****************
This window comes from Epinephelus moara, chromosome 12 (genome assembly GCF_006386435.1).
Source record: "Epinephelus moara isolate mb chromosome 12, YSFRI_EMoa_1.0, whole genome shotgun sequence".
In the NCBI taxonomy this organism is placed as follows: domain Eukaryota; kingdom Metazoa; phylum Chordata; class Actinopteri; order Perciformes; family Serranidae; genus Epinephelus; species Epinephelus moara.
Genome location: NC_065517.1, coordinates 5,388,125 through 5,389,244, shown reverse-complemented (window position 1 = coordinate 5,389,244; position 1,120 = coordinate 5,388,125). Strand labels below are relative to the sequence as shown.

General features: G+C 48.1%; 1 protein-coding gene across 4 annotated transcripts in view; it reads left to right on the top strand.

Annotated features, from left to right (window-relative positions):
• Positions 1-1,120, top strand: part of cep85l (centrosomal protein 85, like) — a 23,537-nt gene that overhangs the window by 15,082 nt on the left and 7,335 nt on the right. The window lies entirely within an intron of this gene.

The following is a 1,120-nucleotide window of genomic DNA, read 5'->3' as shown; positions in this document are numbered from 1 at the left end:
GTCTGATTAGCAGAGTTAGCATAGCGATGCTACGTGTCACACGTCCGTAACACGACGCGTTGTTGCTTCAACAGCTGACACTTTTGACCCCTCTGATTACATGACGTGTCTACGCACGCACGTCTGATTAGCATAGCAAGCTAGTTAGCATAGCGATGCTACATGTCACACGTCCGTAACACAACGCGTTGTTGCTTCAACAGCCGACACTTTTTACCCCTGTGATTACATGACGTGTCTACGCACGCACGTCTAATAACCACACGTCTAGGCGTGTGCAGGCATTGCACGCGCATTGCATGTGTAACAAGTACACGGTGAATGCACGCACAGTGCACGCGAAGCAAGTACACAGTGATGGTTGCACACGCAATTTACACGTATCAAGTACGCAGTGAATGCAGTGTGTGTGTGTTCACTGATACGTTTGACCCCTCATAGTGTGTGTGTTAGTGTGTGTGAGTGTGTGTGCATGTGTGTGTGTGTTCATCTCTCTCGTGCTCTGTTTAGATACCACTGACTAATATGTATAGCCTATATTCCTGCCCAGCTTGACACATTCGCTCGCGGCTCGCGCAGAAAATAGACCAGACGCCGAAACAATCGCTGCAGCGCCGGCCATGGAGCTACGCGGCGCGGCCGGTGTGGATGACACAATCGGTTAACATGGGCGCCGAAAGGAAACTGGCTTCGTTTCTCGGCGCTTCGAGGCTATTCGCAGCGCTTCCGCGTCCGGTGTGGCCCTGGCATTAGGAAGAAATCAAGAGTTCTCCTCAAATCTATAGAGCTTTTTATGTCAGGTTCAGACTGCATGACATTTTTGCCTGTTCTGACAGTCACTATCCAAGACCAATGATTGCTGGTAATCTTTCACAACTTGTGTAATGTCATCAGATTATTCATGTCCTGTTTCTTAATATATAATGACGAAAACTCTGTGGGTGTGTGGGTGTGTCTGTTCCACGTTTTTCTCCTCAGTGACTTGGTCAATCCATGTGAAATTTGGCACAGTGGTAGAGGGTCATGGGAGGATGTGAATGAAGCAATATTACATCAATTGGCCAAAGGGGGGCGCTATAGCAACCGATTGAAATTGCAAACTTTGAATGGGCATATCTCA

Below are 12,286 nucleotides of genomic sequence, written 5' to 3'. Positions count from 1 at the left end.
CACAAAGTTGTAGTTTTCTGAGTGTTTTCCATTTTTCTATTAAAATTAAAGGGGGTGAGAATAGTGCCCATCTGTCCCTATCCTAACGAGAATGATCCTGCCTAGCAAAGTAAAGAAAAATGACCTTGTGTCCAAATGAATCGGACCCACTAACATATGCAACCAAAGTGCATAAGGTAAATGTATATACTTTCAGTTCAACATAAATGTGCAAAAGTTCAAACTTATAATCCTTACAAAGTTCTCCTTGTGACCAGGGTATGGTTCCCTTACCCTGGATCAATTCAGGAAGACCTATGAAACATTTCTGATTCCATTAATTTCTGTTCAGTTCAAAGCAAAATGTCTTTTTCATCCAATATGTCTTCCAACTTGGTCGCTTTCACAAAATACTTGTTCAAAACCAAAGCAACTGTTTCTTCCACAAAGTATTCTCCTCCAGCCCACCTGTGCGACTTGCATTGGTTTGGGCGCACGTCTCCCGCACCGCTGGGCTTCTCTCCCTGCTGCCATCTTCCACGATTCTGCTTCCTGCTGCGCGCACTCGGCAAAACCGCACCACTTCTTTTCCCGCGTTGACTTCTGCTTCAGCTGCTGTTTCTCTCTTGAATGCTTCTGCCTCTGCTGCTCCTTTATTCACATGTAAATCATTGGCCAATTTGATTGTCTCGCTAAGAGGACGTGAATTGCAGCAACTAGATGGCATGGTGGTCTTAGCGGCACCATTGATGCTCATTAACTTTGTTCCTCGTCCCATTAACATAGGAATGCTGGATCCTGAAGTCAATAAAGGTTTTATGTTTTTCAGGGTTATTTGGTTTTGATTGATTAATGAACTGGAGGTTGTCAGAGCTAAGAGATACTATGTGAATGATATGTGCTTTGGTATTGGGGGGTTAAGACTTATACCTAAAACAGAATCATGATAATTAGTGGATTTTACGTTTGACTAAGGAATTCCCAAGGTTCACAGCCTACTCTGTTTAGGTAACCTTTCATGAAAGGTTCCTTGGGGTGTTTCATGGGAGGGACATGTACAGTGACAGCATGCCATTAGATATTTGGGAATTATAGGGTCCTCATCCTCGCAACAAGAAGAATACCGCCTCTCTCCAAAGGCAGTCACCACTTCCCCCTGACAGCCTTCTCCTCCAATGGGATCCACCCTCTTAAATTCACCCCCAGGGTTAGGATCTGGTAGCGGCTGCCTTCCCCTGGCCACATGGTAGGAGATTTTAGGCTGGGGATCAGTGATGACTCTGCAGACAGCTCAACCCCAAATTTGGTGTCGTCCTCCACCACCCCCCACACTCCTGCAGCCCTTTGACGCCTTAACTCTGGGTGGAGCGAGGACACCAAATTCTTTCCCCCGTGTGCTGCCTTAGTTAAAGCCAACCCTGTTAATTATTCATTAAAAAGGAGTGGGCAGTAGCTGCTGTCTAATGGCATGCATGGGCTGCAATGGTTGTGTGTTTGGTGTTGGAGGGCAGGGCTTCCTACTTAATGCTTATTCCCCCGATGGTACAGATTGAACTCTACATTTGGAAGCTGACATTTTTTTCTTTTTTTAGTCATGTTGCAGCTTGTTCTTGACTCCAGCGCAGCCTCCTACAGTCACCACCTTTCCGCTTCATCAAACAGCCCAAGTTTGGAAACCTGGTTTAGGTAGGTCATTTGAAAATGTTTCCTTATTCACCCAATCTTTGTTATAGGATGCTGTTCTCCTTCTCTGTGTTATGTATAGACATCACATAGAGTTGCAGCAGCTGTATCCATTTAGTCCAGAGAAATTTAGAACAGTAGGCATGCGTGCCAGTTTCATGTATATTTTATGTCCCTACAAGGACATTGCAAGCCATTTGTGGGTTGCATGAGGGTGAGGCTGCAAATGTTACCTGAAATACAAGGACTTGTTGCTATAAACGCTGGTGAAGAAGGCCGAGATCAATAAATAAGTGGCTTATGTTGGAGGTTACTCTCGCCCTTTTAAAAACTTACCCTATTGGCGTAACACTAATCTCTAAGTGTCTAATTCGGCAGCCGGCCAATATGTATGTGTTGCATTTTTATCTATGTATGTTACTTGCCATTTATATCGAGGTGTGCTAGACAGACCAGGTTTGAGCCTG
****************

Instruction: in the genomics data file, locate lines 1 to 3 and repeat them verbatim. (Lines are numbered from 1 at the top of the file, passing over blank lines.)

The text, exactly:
This window comes from Epinephelus moara, chromosome 12 (genome assembly GCF_006386435.1).
Source record: "Epinephelus moara isolate mb chromosome 12, YSFRI_EMoa_1.0, whole genome shotgun sequence".
In the NCBI taxonomy this organism is placed as follows: domain Eukaryota; kingdom Metazoa; phylum Chordata; class Actinopteri; order Perciformes; family Serranidae; genus Epinephelus; species Epinephelus moara.